We understand, certainly, the frustrations of the Bosnian Government at this time when Sarajevo is being shelled, when little kids are being killed in the streets of Sarajevo, when food convoys aren't reaching Sarajevo or the enclaves. We understand the frustration that a lot of people in Bosnia must feel.

We have always had a great deal of sympathy and friendship for the Bosnian Government. We have an excellent relationship.

Secretary Christopher had a very good meeting with the Foreign Minister last week, with the Prime Minister a week before that. I just couldn't comment on Mr. Akashi. It wouldn't be appropriate for me to do that.

Q The same French official said that the French and the other UNPROFOR forces could get out of Bosnia without NATO's help and do it much quicker, in fact. Does this sound -- have you ever heard this before from the French or anybody else?

MR. BURNS: I'd like to meet this French official. This person has some interesting views. The first time I've heard a number of these views.

NATO met the other day in Brussels. The French were a part of those discussions. After several months of contingency planning, NATO adopted Plan 4104, which calls for NATO, led by the United States, of course, as a major troop-contributor, to, on a contingency basis, make sure that a plan is ready for the extraction of UNPROFOR forces from Bosnia.

I'm not aware that the French Government was opposed to that plan. In fact, I am aware and know the French Government supports it.

It would be very interesting for me to have this official surface, and we'd be glad to talk to him or her.

Q Do you have any more information now about the Serbian buildup in Krajina?

MR. BURNS: Roy, I don't have information beyond what we talked about yesterday, and that is that there appears to have been some leakage in the sanctions regime along the border. There has been a problem with rounding up Krajina youths who are in Belgrade; a big problem, and a lot of evidence to indicate that the Serb officials in Serbia were complicit in that undertaking which is a clear violation of the rights of those individuals who were rounded up. But I don't have any new information for you.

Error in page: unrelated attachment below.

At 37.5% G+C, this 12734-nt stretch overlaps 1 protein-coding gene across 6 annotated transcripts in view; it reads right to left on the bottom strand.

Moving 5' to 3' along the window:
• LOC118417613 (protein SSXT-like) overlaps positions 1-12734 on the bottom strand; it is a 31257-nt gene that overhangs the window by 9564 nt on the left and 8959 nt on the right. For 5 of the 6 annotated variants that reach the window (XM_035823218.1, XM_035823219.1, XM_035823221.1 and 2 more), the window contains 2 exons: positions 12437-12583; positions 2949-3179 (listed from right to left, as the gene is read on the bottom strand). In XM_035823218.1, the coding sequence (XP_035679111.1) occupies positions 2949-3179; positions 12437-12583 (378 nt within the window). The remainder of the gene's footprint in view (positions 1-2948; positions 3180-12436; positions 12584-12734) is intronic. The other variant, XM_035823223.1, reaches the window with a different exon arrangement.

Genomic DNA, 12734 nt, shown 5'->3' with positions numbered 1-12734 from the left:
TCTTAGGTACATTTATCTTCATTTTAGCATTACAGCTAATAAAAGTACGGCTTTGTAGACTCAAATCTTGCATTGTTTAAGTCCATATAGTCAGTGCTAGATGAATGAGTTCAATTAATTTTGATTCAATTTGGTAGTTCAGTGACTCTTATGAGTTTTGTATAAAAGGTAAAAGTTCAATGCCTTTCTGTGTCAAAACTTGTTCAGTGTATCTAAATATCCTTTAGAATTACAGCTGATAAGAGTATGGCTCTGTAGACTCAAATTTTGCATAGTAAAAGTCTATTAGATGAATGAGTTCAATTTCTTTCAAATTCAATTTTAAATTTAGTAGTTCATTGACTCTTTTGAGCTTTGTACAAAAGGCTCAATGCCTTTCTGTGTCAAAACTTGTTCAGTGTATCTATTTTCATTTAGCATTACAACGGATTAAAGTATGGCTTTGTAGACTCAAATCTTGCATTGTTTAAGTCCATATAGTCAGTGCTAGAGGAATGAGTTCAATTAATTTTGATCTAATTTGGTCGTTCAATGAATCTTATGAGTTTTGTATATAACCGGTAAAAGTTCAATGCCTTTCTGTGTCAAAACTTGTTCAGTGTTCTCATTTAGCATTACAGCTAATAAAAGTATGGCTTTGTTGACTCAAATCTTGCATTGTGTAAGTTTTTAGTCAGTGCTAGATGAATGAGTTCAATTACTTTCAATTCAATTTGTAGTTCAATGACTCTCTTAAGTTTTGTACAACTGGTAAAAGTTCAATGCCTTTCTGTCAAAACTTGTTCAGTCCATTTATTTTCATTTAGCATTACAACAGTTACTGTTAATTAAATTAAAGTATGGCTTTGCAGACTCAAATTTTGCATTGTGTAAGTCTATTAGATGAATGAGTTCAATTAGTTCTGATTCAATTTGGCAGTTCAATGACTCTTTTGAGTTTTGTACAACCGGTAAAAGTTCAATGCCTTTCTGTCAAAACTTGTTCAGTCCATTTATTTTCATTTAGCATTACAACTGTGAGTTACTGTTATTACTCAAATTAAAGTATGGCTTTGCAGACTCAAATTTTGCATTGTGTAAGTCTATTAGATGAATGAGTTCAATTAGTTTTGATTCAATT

Q If a new system has been introduced into a theater -- in effect, a theater which is pretty volatile -- in this case, a T-84 tank, as the Croatian Government is alleging, and in some numbers -- 25/26 -- would the U.S. Government be aware of this, or would the Western countries be aware of this, through whatever intelligence means they have, or would they tend to, if they were aware of it, just keep it to themselves?

MR. BURNS: I think that the U.N. would be the best place to be aware of developments like that -- the introduction of a new type of tank or whatever, a piece of military equipment into a theater, because there are U.N. officials on the ground throughout the Croatia and Bosnia.

Q Apparently, this system was paraded the other day in the town of (inaudible) and it was shown on Bosnian Serb television and shown elsewhere as well.

It's interesting that after about four or five days of questioning you, you still do not have any confirmation that this is there. Is it not possible to confirm whether a new system has been introduced or not, and is there in significant numbers?

MR. BURNS: We get information from a variety of sources about activities such as this. We try to follow them up. However, we try also to be responsible and not to make public statements or quick judgments about events before we're able to confirm them to our satisfaction. That is why we have not been quick to denounce activities for which we have, at this point, initial information and for which we have not really made any solid conclusions.

Q What is the initial information you have?

MR. BURNS: We have information that is disturbing to us of sanctions violations and of leakages in the sanctions, not just in the theater that you're referring to but in the Bosnia and Serbia border in general. We've talked about that publicly. In fact, at great length yesterday, and we are following that up.

Q Would you take this question again. If it's on their own television, it obviously is there. The question is, is this a new system? And what is the impact on the balance in the theater; and how did they get there, also?

MR. BURNS: I'll be glad to continue to look into this and have people in the Department look into it, and glad to continue to take questions and other briefings on it.

Q Have U.S. diplomats in Belgrade received complaints from the Serbs that the Serbian police have been picking up people at their workplaces around the republic and taking them directly to Krajina?

MR. BURNS: We're aware of information -- that's right -- that Krajina youths -- young people from Krajina -- who are temporarily in Serbia, because of the war, have been rounded up against their will and are being taken for training and for deployment back in Krajina. We are aware of that information, and we're disturbed by it. We think that the Serbian Government -- at least parts of the government; certainly, individual officials -- have been complicit in that undertaking, that illegal undertaking.

Q Do you have any numbers?

MR. BURNS: I don't have numbers for you, no.

[...]

MR. BURNS: Thanks.

(The briefing concluded at 1:50 p.m.)

(###)